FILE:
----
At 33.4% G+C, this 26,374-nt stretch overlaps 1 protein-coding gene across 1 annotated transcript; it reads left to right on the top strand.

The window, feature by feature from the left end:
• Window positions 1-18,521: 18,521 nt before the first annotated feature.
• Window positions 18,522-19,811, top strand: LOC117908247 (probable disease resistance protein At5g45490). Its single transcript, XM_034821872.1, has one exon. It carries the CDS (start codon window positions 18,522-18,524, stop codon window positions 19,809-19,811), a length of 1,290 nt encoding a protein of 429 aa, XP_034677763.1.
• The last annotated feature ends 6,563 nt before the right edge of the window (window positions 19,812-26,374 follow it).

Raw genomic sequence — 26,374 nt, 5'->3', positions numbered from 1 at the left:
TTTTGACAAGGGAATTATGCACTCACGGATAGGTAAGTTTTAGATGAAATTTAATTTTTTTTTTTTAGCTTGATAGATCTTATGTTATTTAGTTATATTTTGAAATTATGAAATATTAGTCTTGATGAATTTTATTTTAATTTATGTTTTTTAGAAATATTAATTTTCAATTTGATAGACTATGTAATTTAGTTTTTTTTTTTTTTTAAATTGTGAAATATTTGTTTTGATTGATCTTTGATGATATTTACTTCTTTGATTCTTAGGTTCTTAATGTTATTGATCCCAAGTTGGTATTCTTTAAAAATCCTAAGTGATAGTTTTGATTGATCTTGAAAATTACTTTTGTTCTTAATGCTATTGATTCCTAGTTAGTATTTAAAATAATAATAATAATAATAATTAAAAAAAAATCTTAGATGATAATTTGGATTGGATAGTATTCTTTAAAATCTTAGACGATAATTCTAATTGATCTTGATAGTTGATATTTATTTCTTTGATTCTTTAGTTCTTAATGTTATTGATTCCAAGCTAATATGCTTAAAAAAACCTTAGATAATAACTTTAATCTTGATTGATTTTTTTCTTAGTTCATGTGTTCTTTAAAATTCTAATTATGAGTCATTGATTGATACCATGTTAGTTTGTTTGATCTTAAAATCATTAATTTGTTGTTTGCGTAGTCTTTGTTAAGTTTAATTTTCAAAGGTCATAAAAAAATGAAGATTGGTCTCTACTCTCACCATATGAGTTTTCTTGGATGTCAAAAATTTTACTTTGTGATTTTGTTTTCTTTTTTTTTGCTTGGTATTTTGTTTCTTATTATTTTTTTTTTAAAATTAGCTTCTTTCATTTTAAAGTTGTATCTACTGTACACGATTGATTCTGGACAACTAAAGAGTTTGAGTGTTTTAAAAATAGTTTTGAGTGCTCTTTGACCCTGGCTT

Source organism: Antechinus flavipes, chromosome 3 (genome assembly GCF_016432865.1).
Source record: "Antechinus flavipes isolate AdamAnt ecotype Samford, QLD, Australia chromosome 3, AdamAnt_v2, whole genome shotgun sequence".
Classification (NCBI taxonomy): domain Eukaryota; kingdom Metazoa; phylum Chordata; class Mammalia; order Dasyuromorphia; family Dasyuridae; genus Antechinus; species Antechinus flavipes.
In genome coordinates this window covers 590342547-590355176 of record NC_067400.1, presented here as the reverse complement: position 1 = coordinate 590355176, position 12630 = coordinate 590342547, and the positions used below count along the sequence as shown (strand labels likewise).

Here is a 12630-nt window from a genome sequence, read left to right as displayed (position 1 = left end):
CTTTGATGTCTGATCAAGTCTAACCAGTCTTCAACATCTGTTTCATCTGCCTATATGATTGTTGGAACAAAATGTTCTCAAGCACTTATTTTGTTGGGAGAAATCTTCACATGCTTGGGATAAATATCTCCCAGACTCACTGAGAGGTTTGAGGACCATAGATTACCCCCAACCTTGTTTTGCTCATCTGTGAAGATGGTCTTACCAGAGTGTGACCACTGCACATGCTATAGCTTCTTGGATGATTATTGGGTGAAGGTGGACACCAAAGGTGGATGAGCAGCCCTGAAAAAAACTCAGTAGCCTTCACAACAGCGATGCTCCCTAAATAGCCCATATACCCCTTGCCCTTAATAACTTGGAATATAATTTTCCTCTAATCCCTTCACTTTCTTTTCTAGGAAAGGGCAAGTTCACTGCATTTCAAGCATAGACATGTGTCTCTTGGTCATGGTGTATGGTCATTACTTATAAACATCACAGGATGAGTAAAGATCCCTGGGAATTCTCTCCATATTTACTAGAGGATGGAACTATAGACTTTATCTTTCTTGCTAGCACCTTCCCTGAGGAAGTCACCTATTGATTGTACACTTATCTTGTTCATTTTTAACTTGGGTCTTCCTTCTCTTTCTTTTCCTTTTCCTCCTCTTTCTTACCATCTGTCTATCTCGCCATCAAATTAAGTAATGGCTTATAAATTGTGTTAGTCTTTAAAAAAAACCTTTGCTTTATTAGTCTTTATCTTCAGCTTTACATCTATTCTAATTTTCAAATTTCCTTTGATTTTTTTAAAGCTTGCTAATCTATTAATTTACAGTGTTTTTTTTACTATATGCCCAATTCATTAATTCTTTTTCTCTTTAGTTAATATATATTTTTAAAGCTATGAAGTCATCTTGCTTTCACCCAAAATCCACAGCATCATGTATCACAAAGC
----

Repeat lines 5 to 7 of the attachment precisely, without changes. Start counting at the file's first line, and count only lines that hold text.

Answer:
• The last annotated feature ends 6,563 nt before the right edge of the window (window positions 19,812-26,374 follow it).

Raw genomic sequence — 26,374 nt, 5'->3', positions numbered from 1 at the left:
TTTTGACAAGGGAATTATGCACTCACGGATAGGTAAGTTTTAGATGAAATTTAATTTTTTTTTTTTAGCTTGATAGATCTTATGTTATTTAGTTATATTTTGAAATTATGAAATATTAGTCTTGATGAATTTTATTTTAATTTATGTTTTTTAGAAATATTAATTTTCAATTTGATAGACTATGTAATTTAGTTTTTTTTTTTTTTTAAATTGTGAAATATTTGTTTTGATTGATCTTTGATGATATTTACTTCTTTGATTCTTAGGTTCTTAATGTTATTGATCCCAAGTTGGTATTCTTTAAAAATCCTAAGTGATAGTTTTGATTGATCTTGAAAATTACTTTTGTTCTTAATGCTATTGATTCCTAGTTAGTATTTAAAATAATAATAATAATAATAATTAAAAAAAAATCTTAGATGATAATTTGGATTGGATAGTATTCTTTAAAATCTTAGACGATAATTCTAATTGATCTTGATAGTTGATATTTATTTCTTTGATTCTTTAGTTCTTAATGTTATTGATTCCAAGCTAATATGCTTAAAAAAACCTTAGATAATAACTTTAATCTTGATTGATTTTTTTCTTAGTTCATGTGTTCTTTAAAATTCTAATTATGAGTCATTGATTGATACCATGTTAGTTTGTTTGATCTTAAAATCATTAATTTGTTGTTTGCGTAGTCTTTGTTAAGTTTAATTTTCAAAGGTCATAAAAAAATGAAGATTGGTCTCTACTCTCACCATATGAGTTTTCTTGGATGTCAAAAATTTTACTTTGTGATTTTGTTTTCTTTTTTTTTGCTTGGTATTTTGTTTCTTATTATTTTTTTTTTAAAATTAGCTTCTTTCATTTTAAAGTTGTATCTACTGTACACGATTGATTCTGGACAACTAAAGAGTTTGAGTGTTTTAAAAATAGTTTTGAGTGCTCTTTGACCCTGGCTT